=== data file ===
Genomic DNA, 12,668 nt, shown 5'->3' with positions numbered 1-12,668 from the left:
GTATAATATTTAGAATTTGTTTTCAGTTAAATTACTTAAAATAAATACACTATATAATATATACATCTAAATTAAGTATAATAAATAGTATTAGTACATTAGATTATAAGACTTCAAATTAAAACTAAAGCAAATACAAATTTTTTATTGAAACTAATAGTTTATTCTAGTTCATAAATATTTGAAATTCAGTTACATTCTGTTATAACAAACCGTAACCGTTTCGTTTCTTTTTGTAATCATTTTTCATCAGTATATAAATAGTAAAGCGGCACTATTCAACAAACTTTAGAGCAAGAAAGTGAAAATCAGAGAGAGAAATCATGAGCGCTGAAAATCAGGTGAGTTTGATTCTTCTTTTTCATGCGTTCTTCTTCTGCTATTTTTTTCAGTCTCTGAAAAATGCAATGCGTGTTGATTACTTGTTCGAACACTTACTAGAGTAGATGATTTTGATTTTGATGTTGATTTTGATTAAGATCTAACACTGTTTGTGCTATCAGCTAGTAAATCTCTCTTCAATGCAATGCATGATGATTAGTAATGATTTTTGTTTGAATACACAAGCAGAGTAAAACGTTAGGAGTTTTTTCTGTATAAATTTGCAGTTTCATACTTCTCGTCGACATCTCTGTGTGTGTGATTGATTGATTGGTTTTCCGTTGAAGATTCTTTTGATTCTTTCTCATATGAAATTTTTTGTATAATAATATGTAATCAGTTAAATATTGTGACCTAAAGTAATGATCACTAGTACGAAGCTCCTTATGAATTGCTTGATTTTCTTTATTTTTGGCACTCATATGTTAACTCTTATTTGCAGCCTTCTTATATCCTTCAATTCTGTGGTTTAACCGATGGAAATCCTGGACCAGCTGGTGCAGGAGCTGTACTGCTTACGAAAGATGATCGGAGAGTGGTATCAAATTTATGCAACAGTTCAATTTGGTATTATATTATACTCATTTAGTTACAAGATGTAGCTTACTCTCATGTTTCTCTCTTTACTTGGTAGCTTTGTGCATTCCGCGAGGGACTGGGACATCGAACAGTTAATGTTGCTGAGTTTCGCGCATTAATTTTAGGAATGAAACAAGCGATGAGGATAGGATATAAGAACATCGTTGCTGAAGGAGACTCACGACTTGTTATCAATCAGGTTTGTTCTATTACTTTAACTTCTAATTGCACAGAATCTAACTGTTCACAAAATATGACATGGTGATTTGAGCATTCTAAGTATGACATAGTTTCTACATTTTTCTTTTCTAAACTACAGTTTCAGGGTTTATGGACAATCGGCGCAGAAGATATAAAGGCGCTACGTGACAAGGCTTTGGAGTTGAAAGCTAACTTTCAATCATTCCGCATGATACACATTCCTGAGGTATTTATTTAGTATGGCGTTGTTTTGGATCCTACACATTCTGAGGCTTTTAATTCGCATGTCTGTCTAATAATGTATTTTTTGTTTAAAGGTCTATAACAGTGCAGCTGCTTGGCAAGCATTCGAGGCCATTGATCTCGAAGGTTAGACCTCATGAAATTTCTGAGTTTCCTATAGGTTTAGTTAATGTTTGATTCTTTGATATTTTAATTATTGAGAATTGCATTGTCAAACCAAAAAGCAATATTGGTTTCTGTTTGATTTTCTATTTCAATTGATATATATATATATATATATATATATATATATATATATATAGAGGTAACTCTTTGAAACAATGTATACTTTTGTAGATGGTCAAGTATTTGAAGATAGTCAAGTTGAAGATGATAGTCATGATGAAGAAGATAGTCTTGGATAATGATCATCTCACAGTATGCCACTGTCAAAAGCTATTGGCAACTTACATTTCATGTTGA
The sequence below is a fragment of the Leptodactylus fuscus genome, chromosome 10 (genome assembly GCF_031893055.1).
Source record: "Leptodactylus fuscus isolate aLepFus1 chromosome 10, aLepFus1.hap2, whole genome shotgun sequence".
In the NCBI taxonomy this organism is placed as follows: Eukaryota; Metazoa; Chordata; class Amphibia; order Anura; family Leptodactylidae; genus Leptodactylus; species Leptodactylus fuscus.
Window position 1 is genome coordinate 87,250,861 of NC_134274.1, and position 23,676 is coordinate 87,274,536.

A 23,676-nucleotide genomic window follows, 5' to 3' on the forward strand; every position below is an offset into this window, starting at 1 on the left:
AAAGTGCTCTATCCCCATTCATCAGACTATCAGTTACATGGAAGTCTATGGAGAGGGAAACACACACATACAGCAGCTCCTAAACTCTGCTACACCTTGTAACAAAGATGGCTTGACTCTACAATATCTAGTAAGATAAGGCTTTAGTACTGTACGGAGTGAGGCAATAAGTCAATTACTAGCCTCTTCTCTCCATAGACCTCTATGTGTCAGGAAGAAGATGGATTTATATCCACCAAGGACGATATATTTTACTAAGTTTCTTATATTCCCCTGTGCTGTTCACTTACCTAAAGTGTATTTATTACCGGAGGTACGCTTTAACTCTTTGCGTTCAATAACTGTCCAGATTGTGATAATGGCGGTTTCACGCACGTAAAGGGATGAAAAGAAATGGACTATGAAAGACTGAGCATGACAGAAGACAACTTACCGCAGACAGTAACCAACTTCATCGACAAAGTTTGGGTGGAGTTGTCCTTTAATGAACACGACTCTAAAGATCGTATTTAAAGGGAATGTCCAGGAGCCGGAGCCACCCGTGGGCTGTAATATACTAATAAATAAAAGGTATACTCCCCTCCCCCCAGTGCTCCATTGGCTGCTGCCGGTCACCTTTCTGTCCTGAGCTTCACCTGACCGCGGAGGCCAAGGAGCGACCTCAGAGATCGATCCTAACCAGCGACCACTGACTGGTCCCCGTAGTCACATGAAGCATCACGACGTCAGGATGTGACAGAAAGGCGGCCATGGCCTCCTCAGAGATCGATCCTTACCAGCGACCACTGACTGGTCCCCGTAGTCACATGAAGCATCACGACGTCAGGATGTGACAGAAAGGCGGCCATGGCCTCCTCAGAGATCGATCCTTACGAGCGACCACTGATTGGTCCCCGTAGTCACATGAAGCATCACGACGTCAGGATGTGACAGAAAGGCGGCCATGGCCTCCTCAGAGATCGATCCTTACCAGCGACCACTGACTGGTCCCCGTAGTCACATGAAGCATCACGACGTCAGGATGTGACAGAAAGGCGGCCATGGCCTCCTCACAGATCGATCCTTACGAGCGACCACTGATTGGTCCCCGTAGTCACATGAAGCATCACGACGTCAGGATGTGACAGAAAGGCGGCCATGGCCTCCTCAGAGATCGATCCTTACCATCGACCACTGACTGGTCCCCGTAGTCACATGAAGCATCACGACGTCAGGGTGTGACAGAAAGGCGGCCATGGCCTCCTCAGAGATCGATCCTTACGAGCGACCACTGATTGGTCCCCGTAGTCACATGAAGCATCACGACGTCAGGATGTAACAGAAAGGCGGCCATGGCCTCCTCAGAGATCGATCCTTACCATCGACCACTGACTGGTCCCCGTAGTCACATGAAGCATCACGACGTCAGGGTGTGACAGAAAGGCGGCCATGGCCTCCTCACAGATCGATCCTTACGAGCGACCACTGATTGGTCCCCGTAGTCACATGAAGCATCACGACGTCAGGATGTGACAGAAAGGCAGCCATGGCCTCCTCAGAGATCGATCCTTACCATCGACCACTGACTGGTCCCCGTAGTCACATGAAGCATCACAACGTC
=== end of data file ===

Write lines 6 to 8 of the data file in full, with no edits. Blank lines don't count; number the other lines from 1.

Window position 1 is genome coordinate 87,250,861 of NC_134274.1, and position 23,676 is coordinate 87,274,536.

A 23,676-nucleotide genomic window follows, 5' to 3' on the forward strand; every position below is an offset into this window, starting at 1 on the left:
AAAGTGCTCTATCCCCATTCATCAGACTATCAGTTACATGGAAGTCTATGGAGAGGGAAACACACACATACAGCAGCTCCTAAACTCTGCTACACCTTGTAACAAAGATGGCTTGACTCTACAATATCTAGTAAGATAAGGCTTTAGTACTGTACGGAGTGAGGCAATAAGTCAATTACTAGCCTCTTCTCTCCATAGACCTCTATGTGTCAGGAAGAAGATGGATTTATATCCACCAAGGACGATATATTTTACTAAGTTTCTTATATTCCCCTGTGCTGTTCACTTACCTAAAGTGTATTTATTACCGGAGGTACGCTTTAACTCTTTGCGTTCAATAACTGTCCAGATTGTGATAATGGCGGTTTCACGCACGTAAAGGGATGAAAAGAAATGGACTATGAAAGACTGAGCATGACAGAAGACAACTTACCGCAGACAGTAACCAACTTCATCGACAAAGTTTGGGTGGAGTTGTCCTTTAATGAACACGACTCTAAAGATCGTATTTAAAGGGAATGTCCAGGAGCCGGAGCCACCCGTGGGCTGTAATATACTAATAAATAAAAGGTATACTCCCCTCCCCCCAGTGCTCCATTGGCTGCTGCCGGTCACCTTTCTGTCCTGAGCTTCACCTGACCGCGGAGGCCAAGGAGCGACCTCAGAGATCGATCCTAACCAGCGACCACTGACTGGTCCCCGTAGTCACATGAAGCATCACGACGTCAGGATGTGACAGAAAGGCGGCCATGGCCTCCTCAGAGATCGATCCTTACCAGCGACCACTGACTGGTCCCCGTAGTCACATGAAGCATCACGACGTCAGGATGTGACAGAAAGGCGGCCATGGCCTCCTCAGAGATCGATCCTTACGAGCGACCACTGATTGGTCCCCGTAGTCACATGAAGCATCACGACGTCAGGATGTGACAGAAAGGCGGCCATGGCCTCCTCAGAGATCGATCCTTACCAGCGACCACTGACTGGTCCCCGTAGTCACATGAAGCATCACGACGTCAGGATGTGACAGAAAGGCGGCCATGGCCTCCTCACAGATCGATCCTTACGAGCGACCACTGATTGGTCCCCGTAGTCACATGAAGCATCACGACGTCAGGATGTGACAGAAAGGCGGCCATGGCCTCCTCAGAGATCGATCCTTACCATCGACCACTGACTGGTCCCCGTAGTCACATGAAGCATCACGACGTCAGGGTGTGACAGAAAGGCGGCCATGGCCTCCTCAGAGATCGATCCTTACGAGCGACCACTGATTGGTCCCCGTAGTCACATGAAGCATCACGACGTCAGGATGTAACAGAAAGGCGGCCATGGCCTCCTCAGAGATCGATCCTTACCATCGACCACTGACTGGTCCCCGTAGTCACATGAAGCATCACGACGTCAGGGTGTGACAGAAAGGCGGCCATGGCCTCCTCACAGATCGATCCTTACGAGCGACCACTGATTGGTCCCCGTAGTCACATGAAGCATCACGACGTCAGGATGTGACAGAAAGGCAGCCATGGCCTCCTCAGAGATCGATCCTTACCATCGACCACTGACTGGTCCCCGTAGTCACATGAAGCATCACAACGTC